South Africa Producing Fewer Doctoral Graduates Than Planned

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Having a high number of doctoral graduates has several benefits for countries that are looking to expand their research output, as well as maintain a vast labour force in their universities. This also enables a nation to build more tertiary institutions while maintaining a globally competitive academic research base.


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Despite currently having a total of 26 public universities, the Department of higher education has found that the country has not been turning out enough graduates. In fact, it has been stagnating in the three years between 2018 and 2021.

Within that period, the number of doctoral graduates per million of the population has remained at 59 from 2018 to 2021, well below the National Development Plan’s target to produce more than 100 doctoral graduates per million of population per year by 2030.

This is despite the notable progress made between 2012 and 2021 where the figure rose by 23 doctoral graduates per million of the population in nine years from 36 to the current figure.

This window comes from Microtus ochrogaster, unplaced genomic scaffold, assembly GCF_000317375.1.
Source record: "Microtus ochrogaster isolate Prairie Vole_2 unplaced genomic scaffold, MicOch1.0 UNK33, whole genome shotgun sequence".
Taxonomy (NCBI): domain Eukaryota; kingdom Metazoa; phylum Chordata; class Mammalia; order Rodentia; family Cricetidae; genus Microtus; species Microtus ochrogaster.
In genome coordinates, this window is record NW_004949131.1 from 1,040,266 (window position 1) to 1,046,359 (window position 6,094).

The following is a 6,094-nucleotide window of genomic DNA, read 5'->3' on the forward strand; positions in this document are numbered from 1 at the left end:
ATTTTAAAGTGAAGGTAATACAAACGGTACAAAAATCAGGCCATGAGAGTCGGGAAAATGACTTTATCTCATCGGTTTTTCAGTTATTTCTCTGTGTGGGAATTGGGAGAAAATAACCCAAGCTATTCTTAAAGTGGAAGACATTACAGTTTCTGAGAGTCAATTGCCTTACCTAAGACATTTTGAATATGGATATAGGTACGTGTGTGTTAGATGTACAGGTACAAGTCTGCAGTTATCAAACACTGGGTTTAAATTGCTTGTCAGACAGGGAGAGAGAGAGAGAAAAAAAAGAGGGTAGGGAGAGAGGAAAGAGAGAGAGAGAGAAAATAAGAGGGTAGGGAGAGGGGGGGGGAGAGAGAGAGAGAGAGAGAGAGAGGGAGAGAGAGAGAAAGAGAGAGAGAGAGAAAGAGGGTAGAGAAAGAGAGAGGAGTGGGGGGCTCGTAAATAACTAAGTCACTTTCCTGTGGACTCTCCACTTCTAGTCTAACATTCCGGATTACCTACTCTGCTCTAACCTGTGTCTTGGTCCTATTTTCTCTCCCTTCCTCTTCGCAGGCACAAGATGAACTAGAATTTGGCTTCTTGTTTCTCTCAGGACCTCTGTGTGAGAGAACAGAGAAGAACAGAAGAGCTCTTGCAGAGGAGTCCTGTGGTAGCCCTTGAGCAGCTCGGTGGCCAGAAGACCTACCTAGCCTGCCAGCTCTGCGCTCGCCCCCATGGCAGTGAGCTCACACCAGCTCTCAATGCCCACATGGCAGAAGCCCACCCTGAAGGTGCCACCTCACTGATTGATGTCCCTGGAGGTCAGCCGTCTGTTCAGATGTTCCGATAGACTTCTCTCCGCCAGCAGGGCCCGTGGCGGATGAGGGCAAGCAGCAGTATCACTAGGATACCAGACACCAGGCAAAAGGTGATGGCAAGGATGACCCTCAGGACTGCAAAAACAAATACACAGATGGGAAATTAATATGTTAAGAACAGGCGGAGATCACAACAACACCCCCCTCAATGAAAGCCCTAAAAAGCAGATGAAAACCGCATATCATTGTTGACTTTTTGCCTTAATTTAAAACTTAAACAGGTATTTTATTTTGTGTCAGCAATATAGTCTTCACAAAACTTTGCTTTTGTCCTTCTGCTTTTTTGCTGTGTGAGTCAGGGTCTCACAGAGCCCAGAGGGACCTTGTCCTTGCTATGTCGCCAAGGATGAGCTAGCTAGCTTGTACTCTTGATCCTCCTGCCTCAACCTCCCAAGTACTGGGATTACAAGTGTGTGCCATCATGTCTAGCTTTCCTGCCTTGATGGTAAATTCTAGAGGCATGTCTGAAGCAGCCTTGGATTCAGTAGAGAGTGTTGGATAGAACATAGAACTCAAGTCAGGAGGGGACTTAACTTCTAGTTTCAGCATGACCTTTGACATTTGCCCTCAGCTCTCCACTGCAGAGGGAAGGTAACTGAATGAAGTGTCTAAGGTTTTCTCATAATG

The total number of doctoral graduates in a particular year is divided by the population in that same year, and the result is multiplied by 1,000,000 to determine the number of doctoral graduates per million of the population each year.

This translates to a total of 1 879 university doctoral graduates in 2012 to 3 574 in 2021. The government aims to increase its output to 5,000 doctorates annually by 2030. 

The NDP 2030 also proposes that, by 2030, more than 25% of students enrolled in universities should be at the postgraduate level. However, as things stand, the department shows that the share of postgraduate students enrolled in public universities was 14.5% in 2021.

It is important to note that since 2016, the number of postgraduate students enrolling in public universities has been on the decline, falling from 16.9% in 2016 to 14.5% in 2021.

Therefore, it is extremely unlikely that the target will be met by 2030 if the proportion of postgraduate students enrolled at public universities declines at the same rate during the next eight years. 

The percentage of postgraduate students enrolling in universities must increase by at least 1.2% annually over the next eight years in order for the target to be met.

 

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